Honda is piloting a road-monitoring system to spot faded lane markers

That data is then shared with road operators to help prioritize repairs.

Sponsored Links

LOS ANGELES, CALIF. - NOV. 24, 2021. Traffic streams along the San Bernardino Freeway in downtown Los Angeles on Thanksgiving getaway day on Wednesday, Nov. 24, 2021. (Luis Sinco / Los Angeles Times via Getty Images)
Luis Sinco via Getty Images

Staying in your lane is a lot easier when you know how much of the road is yours to use. Unfortunately, America’s decades-long love affair with performing the absolute bare minimum of basic infrastructure maintenance has left many stretches of the nation’s highway lane markers faded, damaged and obscured. A new pilot program from Honda Research Institute USA could one day help local highway and traffic departments keep a closer eye on the state of the roads in their care, using the cars travelling upon them.

The Honda Road Condition Monitoring System leverages the cameras and GPS navigation systems already found in many of today’s automobiles to monitor the real-time conditions of roads and detect potential hazards. The onboard system will evaluate each stretch of lane marker as green, yellow, grey and red. Green and yellow denote ideal or good quality lane markers, while red indicates markers in need of repair and grey means that there are no markers present at all (like on city streets or rural roads).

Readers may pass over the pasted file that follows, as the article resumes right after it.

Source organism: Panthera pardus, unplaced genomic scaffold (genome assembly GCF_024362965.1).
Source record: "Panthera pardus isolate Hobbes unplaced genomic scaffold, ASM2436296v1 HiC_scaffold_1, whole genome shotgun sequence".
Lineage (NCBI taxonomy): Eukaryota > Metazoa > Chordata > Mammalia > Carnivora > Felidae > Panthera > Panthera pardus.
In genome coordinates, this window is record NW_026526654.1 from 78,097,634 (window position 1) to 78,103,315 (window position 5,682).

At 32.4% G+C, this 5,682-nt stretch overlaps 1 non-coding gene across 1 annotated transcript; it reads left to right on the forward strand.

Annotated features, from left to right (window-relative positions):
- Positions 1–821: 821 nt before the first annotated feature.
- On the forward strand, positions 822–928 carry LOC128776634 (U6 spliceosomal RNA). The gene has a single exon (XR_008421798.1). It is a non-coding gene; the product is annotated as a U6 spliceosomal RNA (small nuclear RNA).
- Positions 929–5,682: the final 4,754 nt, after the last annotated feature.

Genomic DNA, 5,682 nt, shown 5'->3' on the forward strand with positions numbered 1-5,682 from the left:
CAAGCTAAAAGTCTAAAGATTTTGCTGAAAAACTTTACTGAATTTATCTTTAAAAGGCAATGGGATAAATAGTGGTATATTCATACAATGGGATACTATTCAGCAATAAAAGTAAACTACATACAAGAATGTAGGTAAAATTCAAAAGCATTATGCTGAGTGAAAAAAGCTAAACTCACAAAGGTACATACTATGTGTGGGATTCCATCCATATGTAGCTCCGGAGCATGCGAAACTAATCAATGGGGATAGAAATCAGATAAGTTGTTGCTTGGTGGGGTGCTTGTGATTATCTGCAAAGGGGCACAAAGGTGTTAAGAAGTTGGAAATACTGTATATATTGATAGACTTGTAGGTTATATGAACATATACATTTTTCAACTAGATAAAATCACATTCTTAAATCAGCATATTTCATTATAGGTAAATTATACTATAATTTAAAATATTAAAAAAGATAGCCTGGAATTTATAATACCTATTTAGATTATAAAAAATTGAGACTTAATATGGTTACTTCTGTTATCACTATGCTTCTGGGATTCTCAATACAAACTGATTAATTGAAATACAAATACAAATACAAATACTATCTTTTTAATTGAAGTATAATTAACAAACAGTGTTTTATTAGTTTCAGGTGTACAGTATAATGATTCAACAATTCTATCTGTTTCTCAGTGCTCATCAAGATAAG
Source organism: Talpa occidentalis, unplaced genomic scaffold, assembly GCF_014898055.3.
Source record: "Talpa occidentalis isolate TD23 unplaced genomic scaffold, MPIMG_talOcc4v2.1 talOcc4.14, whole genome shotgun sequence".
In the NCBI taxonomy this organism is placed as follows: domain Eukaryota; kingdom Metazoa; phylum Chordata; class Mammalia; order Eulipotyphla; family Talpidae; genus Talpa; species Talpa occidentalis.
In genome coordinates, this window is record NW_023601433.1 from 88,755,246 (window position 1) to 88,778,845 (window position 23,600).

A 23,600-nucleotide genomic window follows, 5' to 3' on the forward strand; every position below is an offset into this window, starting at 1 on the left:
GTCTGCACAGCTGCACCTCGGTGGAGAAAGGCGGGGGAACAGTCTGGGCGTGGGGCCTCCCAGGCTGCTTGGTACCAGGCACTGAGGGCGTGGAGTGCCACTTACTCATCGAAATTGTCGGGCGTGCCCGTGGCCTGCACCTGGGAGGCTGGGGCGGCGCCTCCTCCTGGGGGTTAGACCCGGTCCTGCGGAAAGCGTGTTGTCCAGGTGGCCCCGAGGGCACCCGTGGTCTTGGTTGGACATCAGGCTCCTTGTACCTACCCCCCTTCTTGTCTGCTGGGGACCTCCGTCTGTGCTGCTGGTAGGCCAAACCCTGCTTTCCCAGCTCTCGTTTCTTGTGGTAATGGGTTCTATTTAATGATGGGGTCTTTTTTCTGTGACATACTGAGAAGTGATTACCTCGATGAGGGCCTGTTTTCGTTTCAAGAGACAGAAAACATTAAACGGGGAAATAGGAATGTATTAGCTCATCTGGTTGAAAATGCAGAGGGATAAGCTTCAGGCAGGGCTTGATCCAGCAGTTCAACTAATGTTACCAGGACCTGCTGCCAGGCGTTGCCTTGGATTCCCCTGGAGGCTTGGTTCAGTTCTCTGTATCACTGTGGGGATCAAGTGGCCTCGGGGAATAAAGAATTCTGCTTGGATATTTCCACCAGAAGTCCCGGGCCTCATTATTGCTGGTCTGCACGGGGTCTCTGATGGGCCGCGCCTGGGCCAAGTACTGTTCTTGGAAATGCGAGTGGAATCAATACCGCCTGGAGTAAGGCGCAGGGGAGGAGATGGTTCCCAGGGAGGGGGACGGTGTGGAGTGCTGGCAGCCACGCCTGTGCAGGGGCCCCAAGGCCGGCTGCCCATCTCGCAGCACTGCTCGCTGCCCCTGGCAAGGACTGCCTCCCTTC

The system captures road conditions using the vehicle’s cameras and other sensors, coordinating that feed with the onboard GPS to provide exact locations of any hazards or damage and then uploads that data to a secure server. Once the data is in the cloud, local highway and transportation departments will be able to access it through a web portal to see which stretches of roadway need to be repaired or repainted most urgently.

“We regularly inspect our roadways throughout Ohio and act quickly to address any issues, like faded or damaged pavement markings, that are identified. It’s a labor-intensive process. Good pavement markings are important to the drivers of today and the vehicles of tomorrow,” Ohio Department of Transportation Director Jack Marchbanks said in a statement Monday. “We’re excited to work with Honda to improve the process.”

Honda is working with the Ohio Department of Transportation for its upcoming pilot program, which is slated to begin early next year. During that study, obviously only select Honda vehicles will be recording datam, “to help enhance the efficiency of the road maintenance operation in Ohio,” according to a Monday press release. The research institute is looking to eventually connect entire fleets of Honda and Acura vehicles, allowing them to share data via V2V (vehicle-to-vehicle) networks and provide real-time updates to their ADA systems.

All products recommended by Engadget are selected by our editorial team, independent of our parent company. Some of our stories include affiliate links. If you buy something through one of these links, we may earn an affiliate commission.
Popular on Engadget